Lee Kun-hee exhibits already booked out until August
“Artist Kim Whanki couldn’t have created such a large-scale painting in the [difficult] economic conditions of the 1950s if it had not been commissioned by the chairman of Samho Group [then Korea’s biggest textile company]. Now the painting is before us as part of late Samsung Group chairman Lee Kun-hee’s collection donated to our museum. It shows how important the role of patrons is in the art world.”
This is what Park Mi-hwa, curator of the exhibition “MMCA Lee Kun-hee Collection: Masterpieces of Korean Art,” said in a press preview of the show on Tuesday, while explaining “Women and Jars”(1950s), a 5.7-meter-wide (18.7 feet) painting by Kim Whanki (1913-1974), one of the most important figures of modern Korean art.
The exhibition, which features 58 paintings and sculptures by 34 Korean modern art masters including Kim, opens to the public at the National Museum of Modern and Contemporary Art (MMCA) in central Seoul on Wednesday.
“A large part of the 1,488 artworks donated to our museum from Lee’s collection is modern art [from periods earlier than contemporary art], from which our museum has suffered a shortage of,” Park said. “Accordingly, for the first of our special exhibitions featuring the donated Lee collection, we selected modern art pieces by Korea's most popular artists.”
The exhibition starts with two spectacular large-scale paintings “Peach Blossom Spring” (1922) by Lee Sang-beom and “Paradise”(ca. 1936) by Baik Nam-soon with which “viewers can compare the depiction of arcadia in the styles of the East and the West in the era when Korean art began to be heavily influenced by Western modern art,” according to the museum. The exhibition also includes famous paintings by Yoo Young-kuk, Park Soo-keun and Lee Jung-seob.
The National Museum of Korea in Yongsan, central Seoul, also opens a special exhibition of the Lee Kun-hee collection donated to the museum on Wednesday. Titled “A Great Cultural Legacy: Masterpieces from the Bequest of the Late Samsung Chairman Lee Kun-hee,” the exhibition features 45 Korean artifacts and old artworks, 28 of which are designated as National Treasures and Treasures. Among the Lee collection, 9,797 artworks and artifacts went to the National Museum of Korea.
“We found that late Chairman Lee’s extensive art collection is in accordance with his business philosophy that puts emphasis on innovation in technology and design,” said Kang Kyung-nam, curator of the exhibition. “We’ve selected the 45 items that show it clearly.”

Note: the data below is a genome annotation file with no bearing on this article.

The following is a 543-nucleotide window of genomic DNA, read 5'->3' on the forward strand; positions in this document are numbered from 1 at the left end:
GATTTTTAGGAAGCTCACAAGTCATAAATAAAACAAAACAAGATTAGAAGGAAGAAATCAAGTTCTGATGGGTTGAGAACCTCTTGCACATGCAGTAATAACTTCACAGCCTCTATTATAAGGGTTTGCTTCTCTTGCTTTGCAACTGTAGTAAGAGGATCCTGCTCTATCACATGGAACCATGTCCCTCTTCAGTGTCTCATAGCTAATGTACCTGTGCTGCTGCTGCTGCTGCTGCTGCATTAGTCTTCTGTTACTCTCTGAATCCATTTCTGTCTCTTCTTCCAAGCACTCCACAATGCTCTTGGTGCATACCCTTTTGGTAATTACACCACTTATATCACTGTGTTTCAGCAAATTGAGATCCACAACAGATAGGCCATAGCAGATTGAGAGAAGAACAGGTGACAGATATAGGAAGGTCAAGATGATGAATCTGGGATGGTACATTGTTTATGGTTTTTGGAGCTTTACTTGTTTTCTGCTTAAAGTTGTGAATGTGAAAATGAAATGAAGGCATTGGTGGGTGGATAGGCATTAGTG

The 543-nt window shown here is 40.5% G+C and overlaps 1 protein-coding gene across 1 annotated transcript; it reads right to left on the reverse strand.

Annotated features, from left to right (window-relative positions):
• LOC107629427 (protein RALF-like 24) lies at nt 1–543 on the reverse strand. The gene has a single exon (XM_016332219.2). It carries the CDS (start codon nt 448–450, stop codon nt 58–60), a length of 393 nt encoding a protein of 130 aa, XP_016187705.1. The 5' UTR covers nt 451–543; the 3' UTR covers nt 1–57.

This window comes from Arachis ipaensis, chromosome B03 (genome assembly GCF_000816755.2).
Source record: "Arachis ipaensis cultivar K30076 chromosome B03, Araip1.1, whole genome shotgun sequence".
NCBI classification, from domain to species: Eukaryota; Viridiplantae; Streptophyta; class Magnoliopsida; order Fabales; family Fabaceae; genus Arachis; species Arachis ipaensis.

Among such works is the ink-and-wash painting “Inwangjesaekdo (Clearing after Rain on Mount Inwang)” by Jeong Seon (1676-1759), which is National Treasure No. 216. Unlike most landscape paintings of the Joseon period (1392-1910), the painting innovatively depicts the real Mount Inwang near the artist’s home in central Seoul instead of a famous scenic spot such as Mount Kumgang or an ideal imaginary mountain.
Among the exhibits are a burnished red earthenware jar with a beautiful sheen from the Bronze Age; a boat-shaped stoneware vessel from the Three Kingdoms period (18 B.C. – A.D. 660) and two Buddhist paintings from the Goryeo period (918-1392) created with baechae, or the unique technique of coloring from the reverse side of a piece of silk. All of them show not just beauty but also advanced technologies of their times. There are also two publications from the 15th century, which are Korean translations of the Buddhist texts for test of hangul, or Korean alphabet, invented in 1443. Hangul is regarded as the most important invention in Korean history.
The museum quoted Lee as saying, “I believe that collecting and preserving cultural heritage is vital for the future of human culture, and it is a universal obligation of us all, mandated by our times.” The museum added in a press release, “In consequence, his collection came to comprise a wide array of art dating from the prehistoric through modern periods.”
Those who want to visit either of the two exhibitions need to be patient. Due to the resurgence of the Covid-19 pandemic and tightened social distancing regulations, only visitors who make a reservation through the museums’ web sites in advance will be allowed. As for the National Museum of Korea (www.museum.go.kr/site/eng/reserve/specialhall/intro), up to 20 people are allowed for every 30-minute time slot. However, all the time slots have been reserved until Aug. 19. As for the MMCA (www.kguide.kr/mmca001/0102_en/), 30 people will be allowed every one-hour time slot. Currently, there are no available time slots until after Aug. 3.
Meanwhile, Culture Minister Hwang Hee announced earlier this month that the government will set up a new national museum to house the donated Lee collection at either a Songhyeon-dong site near the MMCA or a Yongsan-dong site next to the National Museum of Korea.
BY MOON SO-YOUNG [email@example.com]